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Why is catalase so fast? A preliminary network hypothesis to explain ultra-fast enzyme-catalysed reactions

Institute of Dentistry

Applications accepted all year round Self-Funded PhD Students Only

About the Project

Biochemistry’s reductionist framework underpins much of today’s biomedical practice. But is it right? Consider the classical view of enzyme catalysis. This is based on the view that cellular reactions are the result of random, diffusion-controlled, molecular collisions, i.e., as occurs in laboratory glassware. All a cell’s biochemical complexity amounts to apparently, is meaningless responses to random molecular events [Dawkins, 1988]. And then there are the catalases.

They are some of the most efficient enzymes known, disproportionating tens of millions of hydrogen peroxide molecules per second. Such a huge turnover means H2O2 molecules need to travel extremely rapidly into and react with active sites deep within catalases’ protein structures, far removed from the bulk intracellular aqueous milieu in which they function. This suggests catalases operate with kinetics impossibly faster than H2O2 molecular diffusion rates in water.

Although several mechanisms have been invoked to explain this phenomenon, it is difficult to reconcile the speed, precision, and subtlety of catalases with the classical reductionist narrative of diffusion-controlled random molecular collisions.

Proposed hypothesis:
That the classical view of enzyme action is fundamentally incorrect. Instead, it is proposed that, in enzymes with very large turn-over numbers, (e.g., the catalases), the enzyme acts as a ‘hub’ for ultra-fast reactivity that, via a giant dynamically hydrogen-bonded network of water and H2O2 molecules, spreads out rapidly into the intra-cellular aqueous milieu [Milgrom, 2016, 2018]. Thus, without contradicting catalase’s experimentally determined enzyme kinetics, this proposed mechanism predicts the vast majority of catalysed reactions occurs outside of the enzyme.

If experimentally demonstrated, such a coherent network mechanism is a ‘game changer’ because it effectively expands the focus of enzyme activity from the conventional concentration on active sites and enzyme-substrate complexes, to include the enzyme’s aqueous intracellular environment. Ironically however, this is not in itself new.

Prior to the now accepted lock-and-key [Stryer et al. 2002] and induced fit models [Koshland, 1958], early ideas of enzyme action imagined they induced changes in the surrounding water, which then accelerated reactions in molecules nearby [Kohler, 1973]. Interestingly, such a notion of essentially coherent operation has recently been suggested to explain the enzymic action of endonucleases reading DNA sequences [Kurian et al, 2014].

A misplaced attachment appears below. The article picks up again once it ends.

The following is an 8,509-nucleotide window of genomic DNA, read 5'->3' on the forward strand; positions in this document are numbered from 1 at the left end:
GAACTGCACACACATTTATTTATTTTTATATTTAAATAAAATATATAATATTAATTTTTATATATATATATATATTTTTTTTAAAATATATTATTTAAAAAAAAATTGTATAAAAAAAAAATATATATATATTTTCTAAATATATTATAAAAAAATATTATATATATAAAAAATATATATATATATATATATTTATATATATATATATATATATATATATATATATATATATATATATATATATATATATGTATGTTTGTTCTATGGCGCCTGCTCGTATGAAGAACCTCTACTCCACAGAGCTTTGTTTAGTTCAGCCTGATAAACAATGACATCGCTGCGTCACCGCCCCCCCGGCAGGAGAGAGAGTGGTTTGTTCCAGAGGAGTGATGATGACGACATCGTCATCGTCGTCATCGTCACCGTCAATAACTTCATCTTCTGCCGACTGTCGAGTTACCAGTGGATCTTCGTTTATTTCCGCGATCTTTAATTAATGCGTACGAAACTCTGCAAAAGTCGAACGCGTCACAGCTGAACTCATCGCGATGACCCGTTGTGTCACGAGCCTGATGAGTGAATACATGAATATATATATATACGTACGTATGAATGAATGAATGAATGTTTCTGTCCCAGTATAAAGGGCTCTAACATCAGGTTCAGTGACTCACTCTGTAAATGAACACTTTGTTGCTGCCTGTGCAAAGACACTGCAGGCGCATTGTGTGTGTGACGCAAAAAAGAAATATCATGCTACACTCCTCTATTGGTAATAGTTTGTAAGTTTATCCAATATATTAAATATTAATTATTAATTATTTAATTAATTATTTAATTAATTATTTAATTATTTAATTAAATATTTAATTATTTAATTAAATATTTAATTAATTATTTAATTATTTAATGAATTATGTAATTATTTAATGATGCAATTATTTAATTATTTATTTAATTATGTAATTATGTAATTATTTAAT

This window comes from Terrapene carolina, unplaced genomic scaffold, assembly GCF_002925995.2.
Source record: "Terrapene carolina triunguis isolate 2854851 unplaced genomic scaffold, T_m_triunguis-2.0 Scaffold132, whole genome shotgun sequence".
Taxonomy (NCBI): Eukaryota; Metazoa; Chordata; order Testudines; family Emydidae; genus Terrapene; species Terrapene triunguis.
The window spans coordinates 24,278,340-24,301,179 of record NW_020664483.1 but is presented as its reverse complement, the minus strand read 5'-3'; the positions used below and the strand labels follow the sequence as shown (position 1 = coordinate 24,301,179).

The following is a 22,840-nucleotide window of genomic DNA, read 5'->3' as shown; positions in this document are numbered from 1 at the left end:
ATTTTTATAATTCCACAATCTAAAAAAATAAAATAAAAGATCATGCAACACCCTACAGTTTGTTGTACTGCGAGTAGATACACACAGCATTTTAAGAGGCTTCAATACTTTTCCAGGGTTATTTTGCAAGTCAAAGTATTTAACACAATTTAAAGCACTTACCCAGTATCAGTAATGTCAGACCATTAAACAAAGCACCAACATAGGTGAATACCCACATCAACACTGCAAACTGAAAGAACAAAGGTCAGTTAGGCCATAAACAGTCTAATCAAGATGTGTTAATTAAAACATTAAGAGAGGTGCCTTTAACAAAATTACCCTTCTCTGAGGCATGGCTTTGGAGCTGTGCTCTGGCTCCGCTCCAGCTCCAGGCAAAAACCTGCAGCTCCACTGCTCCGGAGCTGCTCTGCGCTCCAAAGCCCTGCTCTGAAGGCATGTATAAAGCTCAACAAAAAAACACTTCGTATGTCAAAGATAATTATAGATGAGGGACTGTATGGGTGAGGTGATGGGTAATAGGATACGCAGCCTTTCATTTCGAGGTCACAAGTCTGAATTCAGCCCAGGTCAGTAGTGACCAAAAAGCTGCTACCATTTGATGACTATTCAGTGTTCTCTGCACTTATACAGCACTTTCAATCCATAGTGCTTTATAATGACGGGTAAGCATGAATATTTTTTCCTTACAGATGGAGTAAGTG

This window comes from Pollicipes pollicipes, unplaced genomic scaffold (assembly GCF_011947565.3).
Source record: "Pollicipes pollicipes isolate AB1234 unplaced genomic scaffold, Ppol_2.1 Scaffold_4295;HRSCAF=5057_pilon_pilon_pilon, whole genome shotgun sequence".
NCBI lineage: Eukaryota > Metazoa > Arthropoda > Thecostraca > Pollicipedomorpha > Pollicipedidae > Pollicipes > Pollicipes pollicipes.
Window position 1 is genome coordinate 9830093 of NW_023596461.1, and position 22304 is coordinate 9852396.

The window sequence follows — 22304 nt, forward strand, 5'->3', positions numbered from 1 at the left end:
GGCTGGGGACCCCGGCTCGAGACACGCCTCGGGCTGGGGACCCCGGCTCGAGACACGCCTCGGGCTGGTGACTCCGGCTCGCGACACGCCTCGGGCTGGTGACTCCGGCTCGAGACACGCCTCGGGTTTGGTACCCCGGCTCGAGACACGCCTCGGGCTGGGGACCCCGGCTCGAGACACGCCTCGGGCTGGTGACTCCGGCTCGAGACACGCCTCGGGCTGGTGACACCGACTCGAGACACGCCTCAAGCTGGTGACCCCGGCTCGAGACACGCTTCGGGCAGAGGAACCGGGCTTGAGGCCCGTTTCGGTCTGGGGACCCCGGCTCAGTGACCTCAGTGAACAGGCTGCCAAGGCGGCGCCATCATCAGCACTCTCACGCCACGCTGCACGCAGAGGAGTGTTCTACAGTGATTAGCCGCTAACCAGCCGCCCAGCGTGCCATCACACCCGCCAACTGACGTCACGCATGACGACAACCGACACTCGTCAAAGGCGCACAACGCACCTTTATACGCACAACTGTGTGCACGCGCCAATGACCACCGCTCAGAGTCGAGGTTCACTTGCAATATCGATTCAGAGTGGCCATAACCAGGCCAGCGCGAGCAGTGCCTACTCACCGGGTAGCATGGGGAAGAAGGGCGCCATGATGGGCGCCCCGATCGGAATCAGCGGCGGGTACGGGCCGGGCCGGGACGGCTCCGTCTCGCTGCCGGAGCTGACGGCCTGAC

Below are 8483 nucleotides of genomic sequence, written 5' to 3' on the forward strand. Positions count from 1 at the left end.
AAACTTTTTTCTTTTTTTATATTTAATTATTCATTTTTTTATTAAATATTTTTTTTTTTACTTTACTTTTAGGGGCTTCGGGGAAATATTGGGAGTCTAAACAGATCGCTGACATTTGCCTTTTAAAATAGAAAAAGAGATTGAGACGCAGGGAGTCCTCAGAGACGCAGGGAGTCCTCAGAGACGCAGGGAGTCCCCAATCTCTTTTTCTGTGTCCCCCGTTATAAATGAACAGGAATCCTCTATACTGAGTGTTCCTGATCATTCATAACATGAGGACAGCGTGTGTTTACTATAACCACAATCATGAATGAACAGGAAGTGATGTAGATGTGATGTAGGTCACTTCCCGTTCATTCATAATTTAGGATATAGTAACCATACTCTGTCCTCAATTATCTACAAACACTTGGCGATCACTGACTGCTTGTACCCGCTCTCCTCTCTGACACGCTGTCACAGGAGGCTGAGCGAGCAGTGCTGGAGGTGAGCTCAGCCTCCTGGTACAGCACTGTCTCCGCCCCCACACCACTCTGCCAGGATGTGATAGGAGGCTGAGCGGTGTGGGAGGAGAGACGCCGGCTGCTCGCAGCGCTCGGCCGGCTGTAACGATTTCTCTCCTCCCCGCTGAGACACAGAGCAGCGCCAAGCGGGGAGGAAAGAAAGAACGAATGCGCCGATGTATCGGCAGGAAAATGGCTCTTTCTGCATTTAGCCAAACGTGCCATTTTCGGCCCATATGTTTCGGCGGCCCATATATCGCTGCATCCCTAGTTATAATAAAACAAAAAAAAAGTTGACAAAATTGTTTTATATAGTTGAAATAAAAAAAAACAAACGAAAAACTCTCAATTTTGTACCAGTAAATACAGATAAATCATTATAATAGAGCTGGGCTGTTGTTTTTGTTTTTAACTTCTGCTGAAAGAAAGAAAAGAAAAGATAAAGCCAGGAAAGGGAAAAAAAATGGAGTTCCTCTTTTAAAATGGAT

In catalase, some of its surface amino acids are hydrophilic polar/charged, and it is thought this helps concentrate H2O2 molecules near and into the channels leading to the enzyme’s active sites [Dominguez, 2010]. But these are precisely the conditions that could generate so-called Exclusion Zone (EZ) layers near the catalase enzyme’s surface [Pollack, 2013].

EZ layer formation also generates free solvated protons, which in the presence of transition metal ions such as Fe(II)/Fe(III), provide catalytic environments for H2O2 redox chemistry [Baker, 2007]. Consequently, “ biological catalysis may resemble generic catalysis, involving little more than high concentrations of EZ-generated protons.” [Pollack, 2013]. Therefore, given the network hypothesis does not appear to violate known biochemistry, the game-changing notion that enzyme activity might be in coherence with its cytoplasmic aqueous milieu, does not seem too far-fetched.

How the hypothesis will be tested
One way would be to use the well-known chemiluminescence reaction of H2O2-derived oxygen with luminol [Huntress et al. 1934]. In crime-scene forensics, luminol is used to detect the presence of blood; the iron in the haemoglobin leading to disproportionation of H2O2, whose oxygen release generates luminol chemiluminescence [James and Eckert 1998].
To observe exo-enzymatic H2O2 disproportionation, it would however be necessary to use immobilised catalase [Yoon et al. 2007] and ensure the H2O2-reaction solution containing the luminol underwent the minimum of disturbance. This would be to make sure that H2O2 disproportionation really is occurring at a distance from the immobilised enzyme and is not being carried away from it by random mixing of the solution that would occur if the solution is disturbed.

If correct, the hypothesis shifts the emphasis back to water’s central role in catalase activity, and challenges biochemistry to give more serious consideration to water in all biological function. Or as Albert Szent-Gyorgyi put it, “Water is the mater and matrix, the mother and medium of life.” [Collins, 2000].

Funding Notes

We will consider applications from prospective students with a source of funding to cover tuition fees and bench fees for three years full-time or 6 years part-time. Both self-funded and sponsored students will be considered.

UK and EU nationality self-funded students might be eligible for both the cost of tuition fees and a yearly stipend over the course of the PhD programme from the Student Finance England: View Website

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